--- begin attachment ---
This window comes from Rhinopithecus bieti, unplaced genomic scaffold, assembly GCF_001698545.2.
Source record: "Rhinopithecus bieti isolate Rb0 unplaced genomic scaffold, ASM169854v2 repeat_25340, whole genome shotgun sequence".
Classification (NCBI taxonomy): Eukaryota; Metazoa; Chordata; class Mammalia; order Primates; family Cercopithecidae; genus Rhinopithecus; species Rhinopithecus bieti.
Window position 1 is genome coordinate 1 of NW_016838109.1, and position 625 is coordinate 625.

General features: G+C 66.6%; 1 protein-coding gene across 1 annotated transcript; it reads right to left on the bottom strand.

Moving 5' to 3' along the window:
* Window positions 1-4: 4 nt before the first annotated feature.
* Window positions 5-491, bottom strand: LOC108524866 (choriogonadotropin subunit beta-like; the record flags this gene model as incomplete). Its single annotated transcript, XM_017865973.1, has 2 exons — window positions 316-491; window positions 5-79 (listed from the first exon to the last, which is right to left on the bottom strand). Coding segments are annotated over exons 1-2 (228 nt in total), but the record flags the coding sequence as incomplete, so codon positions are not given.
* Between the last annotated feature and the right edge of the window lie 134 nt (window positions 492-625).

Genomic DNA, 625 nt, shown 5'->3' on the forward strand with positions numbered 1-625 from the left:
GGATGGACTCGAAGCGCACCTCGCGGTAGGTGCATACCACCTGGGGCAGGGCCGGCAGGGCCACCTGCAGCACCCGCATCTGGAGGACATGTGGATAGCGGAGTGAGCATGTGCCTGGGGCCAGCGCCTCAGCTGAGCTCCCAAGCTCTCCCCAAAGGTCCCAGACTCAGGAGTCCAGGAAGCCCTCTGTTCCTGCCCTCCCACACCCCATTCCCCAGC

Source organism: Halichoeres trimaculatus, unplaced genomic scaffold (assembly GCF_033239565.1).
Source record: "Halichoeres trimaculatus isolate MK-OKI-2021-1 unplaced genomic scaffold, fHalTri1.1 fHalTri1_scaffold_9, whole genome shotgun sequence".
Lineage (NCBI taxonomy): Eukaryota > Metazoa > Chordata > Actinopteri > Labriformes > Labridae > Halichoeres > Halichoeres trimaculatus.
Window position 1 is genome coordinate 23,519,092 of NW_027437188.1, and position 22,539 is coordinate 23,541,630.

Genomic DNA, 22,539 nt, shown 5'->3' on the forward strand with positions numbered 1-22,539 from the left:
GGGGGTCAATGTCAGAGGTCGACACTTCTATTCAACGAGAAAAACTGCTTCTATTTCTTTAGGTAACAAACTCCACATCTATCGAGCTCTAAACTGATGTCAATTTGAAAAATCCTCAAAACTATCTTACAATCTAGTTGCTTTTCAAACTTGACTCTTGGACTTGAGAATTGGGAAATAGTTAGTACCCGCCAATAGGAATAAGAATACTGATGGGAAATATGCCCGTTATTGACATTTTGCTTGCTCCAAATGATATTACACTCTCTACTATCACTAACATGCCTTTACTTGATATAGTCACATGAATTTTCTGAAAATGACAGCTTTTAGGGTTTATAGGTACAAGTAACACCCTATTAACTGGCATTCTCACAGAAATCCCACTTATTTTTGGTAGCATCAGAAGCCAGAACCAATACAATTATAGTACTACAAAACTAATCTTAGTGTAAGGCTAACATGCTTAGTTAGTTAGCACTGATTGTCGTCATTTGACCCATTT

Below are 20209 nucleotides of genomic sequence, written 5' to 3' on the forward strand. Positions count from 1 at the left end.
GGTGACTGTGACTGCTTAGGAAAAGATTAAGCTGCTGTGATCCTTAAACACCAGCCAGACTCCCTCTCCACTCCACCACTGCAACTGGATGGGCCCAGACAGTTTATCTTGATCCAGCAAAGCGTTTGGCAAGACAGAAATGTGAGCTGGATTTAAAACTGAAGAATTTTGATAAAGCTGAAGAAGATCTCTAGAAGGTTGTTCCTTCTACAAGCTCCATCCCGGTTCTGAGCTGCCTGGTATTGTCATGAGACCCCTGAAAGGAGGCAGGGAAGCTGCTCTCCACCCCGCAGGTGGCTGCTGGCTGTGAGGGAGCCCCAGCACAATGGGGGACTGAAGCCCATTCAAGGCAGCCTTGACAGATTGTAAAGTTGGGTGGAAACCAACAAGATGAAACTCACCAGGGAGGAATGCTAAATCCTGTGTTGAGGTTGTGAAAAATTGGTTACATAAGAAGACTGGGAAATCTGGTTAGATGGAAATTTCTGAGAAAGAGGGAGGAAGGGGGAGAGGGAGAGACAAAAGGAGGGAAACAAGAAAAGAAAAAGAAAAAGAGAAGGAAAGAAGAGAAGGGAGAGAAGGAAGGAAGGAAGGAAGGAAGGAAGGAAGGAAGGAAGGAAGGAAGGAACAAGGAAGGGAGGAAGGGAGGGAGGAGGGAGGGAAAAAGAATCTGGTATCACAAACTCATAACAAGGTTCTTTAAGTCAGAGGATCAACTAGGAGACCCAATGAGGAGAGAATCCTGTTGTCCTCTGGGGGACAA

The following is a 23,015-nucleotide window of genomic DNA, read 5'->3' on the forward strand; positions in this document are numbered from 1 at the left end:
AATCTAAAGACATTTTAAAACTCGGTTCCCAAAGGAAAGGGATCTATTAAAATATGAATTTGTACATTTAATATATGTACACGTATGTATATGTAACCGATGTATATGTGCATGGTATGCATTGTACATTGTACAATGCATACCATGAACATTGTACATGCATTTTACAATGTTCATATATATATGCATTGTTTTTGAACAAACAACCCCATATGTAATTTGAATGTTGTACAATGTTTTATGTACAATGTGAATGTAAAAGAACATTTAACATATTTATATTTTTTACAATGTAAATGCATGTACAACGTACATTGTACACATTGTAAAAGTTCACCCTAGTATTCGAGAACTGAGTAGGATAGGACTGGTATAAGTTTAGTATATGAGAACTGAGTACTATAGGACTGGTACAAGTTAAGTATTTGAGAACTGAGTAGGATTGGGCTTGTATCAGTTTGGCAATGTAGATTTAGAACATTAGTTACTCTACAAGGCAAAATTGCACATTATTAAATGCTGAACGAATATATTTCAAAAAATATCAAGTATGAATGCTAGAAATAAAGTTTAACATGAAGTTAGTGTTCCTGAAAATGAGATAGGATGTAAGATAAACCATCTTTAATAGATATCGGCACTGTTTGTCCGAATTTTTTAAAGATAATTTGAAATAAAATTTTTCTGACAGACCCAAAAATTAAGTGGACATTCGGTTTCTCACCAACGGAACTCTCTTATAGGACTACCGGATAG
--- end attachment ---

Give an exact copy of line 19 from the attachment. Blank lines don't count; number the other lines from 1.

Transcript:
GGTGACTGTGACTGCTTAGGAAAAGATTAAGCTGCTGTGATCCTTAAACACCAGCCAGACTCCCTCTCCACTCCACCACTGCAACTGGATGGGCCCAGACAGTTTATCTTGATCCAGCAAAGCGTTTGGCAAGACAGAAATGTGAGCTGGATTTAAAACTGAAGAATTTTGATAAAGCTGAAGAAGATCTCTAGAAGGTTGTTCCTTCTACAAGCTCCATCCCGGTTCTGAGCTGCCTGGTATTGTCATGAGACCCCTGAAAGGAGGCAGGGAAGCTGCTCTCCACCCCGCAGGTGGCTGCTGGCTGTGAGGGAGCCCCAGCACAATGGGGGACTGAAGCCCATTCAAGGCAGCCTTGACAGATTGTAAAGTTGGGTGGAAACCAACAAGATGAAACTCACCAGGGAGGAATGCTAAATCCTGTGTTGAGGTTGTGAAAAATTGGTTACATAAGAAGACTGGGAAATCTGGTTAGATGGAAATTTCTGAGAAAGAGGGAGGAAGGGGGAGAGGGAGAGACAAAAGGAGGGAAACAAGAAAAGAAAAAGAAAAAGAGAAGGAAAGAAGAGAAGGGAGAGAAGGAAGGAAGGAAGGAAGGAAGGAAGGAAGGAAGGAAGGAAGGAAGGAACAAGGAAGGGAGGAAGGGAGGGAGGAGGGAGGGAAAAAGAATCTGGTATCACAAACTCATAACAAGGTTCTTTAAGTCAGAGGATCAACTAGGAGACCCAATGAGGAGAGAATCCTGTTGTCCTCTGGGGGACAA